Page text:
Star chef Vitaly Paley walked in and Cory Carman’s hopes walked right out. “He said, ‘I will try your sample, but I will tell you, I don’t like grass-fed beef,’” Carman recounts as Paley’s opening sentiments. “Well, he tried it, and he’s been a customer ever since.” Likewise the chefs at Beast, Laughing Planet, the University of Portland, Lewis & Clark College, and Oregon Health & Scienc University also began serving Carman Ranch’s grass-fed beef after tasting it themselves. Growing up on a traditional ranch run by her uncle, Carman set off for Stanford University and a subsequent spell in Washington, D.C. “I thought that I would come back to the ranch when I retired,” says Carman, 33. “I thought I would be involved in agriculture policy and international development work.” It was under the tutelage of sustainable agriculture icon, Stanford professor Walter Falcon, that the traditional Eastern Oregon ranch…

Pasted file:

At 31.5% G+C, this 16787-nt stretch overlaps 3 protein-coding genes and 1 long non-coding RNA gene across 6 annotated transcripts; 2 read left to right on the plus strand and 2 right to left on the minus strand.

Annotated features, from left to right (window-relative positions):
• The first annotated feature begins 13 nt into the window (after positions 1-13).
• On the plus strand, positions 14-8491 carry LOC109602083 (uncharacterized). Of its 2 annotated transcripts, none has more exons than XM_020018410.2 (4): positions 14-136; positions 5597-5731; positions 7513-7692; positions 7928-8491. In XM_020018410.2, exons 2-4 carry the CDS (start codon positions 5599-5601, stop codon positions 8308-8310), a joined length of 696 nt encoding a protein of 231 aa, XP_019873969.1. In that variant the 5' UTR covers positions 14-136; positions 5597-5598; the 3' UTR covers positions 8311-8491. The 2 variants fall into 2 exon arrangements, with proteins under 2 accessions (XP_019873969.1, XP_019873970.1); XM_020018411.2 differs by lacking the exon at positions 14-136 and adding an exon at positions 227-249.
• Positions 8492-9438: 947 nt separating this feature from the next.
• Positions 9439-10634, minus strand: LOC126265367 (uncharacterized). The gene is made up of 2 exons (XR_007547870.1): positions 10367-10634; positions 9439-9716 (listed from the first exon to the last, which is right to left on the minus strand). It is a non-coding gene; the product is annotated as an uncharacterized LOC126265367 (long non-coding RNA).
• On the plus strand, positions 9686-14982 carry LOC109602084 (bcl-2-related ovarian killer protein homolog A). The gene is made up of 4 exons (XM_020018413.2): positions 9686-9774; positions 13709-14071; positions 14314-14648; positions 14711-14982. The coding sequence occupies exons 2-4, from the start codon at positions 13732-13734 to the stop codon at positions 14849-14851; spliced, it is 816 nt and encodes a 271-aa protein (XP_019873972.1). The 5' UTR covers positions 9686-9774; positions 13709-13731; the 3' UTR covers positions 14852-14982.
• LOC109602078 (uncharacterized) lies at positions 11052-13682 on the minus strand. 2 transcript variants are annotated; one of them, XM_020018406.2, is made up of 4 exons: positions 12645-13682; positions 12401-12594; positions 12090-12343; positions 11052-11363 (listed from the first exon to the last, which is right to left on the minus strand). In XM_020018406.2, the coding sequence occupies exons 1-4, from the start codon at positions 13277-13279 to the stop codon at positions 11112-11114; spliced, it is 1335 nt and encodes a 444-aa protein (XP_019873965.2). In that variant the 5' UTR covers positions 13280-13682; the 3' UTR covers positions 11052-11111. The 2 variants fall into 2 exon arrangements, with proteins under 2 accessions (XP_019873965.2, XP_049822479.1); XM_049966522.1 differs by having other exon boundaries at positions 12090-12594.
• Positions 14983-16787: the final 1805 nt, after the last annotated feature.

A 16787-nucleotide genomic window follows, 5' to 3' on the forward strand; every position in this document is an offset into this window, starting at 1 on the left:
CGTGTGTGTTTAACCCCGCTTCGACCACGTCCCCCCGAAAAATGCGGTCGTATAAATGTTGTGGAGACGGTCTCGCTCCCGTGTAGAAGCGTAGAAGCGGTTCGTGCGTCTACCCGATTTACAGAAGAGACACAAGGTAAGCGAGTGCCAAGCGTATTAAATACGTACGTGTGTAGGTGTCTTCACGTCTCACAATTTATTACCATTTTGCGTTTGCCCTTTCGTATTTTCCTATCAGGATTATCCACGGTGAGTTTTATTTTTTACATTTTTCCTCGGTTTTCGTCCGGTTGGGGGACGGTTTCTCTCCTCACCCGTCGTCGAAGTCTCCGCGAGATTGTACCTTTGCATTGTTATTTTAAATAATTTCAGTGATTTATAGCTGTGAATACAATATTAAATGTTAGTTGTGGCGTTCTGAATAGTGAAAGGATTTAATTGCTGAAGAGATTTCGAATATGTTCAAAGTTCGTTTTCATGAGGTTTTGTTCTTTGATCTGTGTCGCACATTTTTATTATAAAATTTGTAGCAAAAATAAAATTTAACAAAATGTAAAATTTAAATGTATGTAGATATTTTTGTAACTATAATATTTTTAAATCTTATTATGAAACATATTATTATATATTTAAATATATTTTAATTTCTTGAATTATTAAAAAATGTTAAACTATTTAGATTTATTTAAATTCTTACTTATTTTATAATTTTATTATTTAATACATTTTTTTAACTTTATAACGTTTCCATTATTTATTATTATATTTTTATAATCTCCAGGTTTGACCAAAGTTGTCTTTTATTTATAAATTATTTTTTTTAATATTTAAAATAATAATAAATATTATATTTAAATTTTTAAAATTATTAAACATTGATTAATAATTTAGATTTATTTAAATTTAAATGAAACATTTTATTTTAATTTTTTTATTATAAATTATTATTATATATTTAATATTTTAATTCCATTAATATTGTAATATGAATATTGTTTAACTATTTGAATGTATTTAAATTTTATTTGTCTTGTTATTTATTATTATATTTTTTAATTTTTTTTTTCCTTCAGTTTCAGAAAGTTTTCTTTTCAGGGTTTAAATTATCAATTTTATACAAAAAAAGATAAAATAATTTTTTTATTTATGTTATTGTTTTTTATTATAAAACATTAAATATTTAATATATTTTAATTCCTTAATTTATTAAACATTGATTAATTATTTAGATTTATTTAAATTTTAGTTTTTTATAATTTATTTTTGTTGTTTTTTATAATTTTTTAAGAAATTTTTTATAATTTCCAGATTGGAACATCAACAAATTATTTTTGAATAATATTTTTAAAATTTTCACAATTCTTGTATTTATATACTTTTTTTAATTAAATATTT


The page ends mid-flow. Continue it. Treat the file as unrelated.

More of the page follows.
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Heather Straw: Jewelry designer